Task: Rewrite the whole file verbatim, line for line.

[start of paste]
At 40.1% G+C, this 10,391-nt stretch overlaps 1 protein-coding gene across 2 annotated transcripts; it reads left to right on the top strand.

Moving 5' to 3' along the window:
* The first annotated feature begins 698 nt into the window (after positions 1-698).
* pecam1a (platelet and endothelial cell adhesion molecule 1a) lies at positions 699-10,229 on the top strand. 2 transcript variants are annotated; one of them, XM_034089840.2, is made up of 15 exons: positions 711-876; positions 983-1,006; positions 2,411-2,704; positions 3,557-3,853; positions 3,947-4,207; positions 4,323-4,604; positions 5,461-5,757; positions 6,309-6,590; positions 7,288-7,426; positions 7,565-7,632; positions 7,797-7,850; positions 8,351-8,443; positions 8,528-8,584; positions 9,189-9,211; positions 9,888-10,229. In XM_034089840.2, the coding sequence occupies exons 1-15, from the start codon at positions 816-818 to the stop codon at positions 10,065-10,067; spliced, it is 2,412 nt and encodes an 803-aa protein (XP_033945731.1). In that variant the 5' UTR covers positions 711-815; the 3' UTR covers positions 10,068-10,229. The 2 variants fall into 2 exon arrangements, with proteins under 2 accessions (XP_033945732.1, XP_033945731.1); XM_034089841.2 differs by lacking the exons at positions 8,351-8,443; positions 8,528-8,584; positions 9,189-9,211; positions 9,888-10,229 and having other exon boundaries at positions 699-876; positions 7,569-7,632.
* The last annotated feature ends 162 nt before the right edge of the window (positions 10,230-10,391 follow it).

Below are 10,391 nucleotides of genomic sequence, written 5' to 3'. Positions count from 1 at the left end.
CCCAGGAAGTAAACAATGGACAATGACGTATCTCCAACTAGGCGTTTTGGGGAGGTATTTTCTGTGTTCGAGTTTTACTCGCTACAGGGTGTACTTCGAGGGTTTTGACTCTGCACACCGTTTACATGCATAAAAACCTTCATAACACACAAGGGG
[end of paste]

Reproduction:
At 40.1% G+C, this 10,391-nt stretch overlaps 1 protein-coding gene across 2 annotated transcripts; it reads left to right on the top strand.

Moving 5' to 3' along the window:
* The first annotated feature begins 698 nt into the window (after positions 1-698).
* pecam1a (platelet and endothelial cell adhesion molecule 1a) lies at positions 699-10,229 on the top strand. 2 transcript variants are annotated; one of them, XM_034089840.2, is made up of 15 exons: positions 711-876; positions 983-1,006; positions 2,411-2,704; positions 3,557-3,853; positions 3,947-4,207; positions 4,323-4,604; positions 5,461-5,757; positions 6,309-6,590; positions 7,288-7,426; positions 7,565-7,632; positions 7,797-7,850; positions 8,351-8,443; positions 8,528-8,584; positions 9,189-9,211; positions 9,888-10,229. In XM_034089840.2, the coding sequence occupies exons 1-15, from the start codon at positions 816-818 to the stop codon at positions 10,065-10,067; spliced, it is 2,412 nt and encodes an 803-aa protein (XP_033945731.1). In that variant the 5' UTR covers positions 711-815; the 3' UTR covers positions 10,068-10,229. The 2 variants fall into 2 exon arrangements, with proteins under 2 accessions (XP_033945732.1, XP_033945731.1); XM_034089841.2 differs by lacking the exons at positions 8,351-8,443; positions 8,528-8,584; positions 9,189-9,211; positions 9,888-10,229 and having other exon boundaries at positions 699-876; positions 7,569-7,632.
* The last annotated feature ends 162 nt before the right edge of the window (positions 10,230-10,391 follow it).

Below are 10,391 nucleotides of genomic sequence, written 5' to 3'. Positions count from 1 at the left end.
CCCAGGAAGTAAACAATGGACAATGACGTATCTCCAACTAGGCGTTTTGGGGAGGTATTTTCTGTGTTCGAGTTTTACTCGCTACAGGGTGTACTTCGAGGGTTTTGACTCTGCACACCGTTTACATGCATAAAAACCTTCATAACACACAAGGGG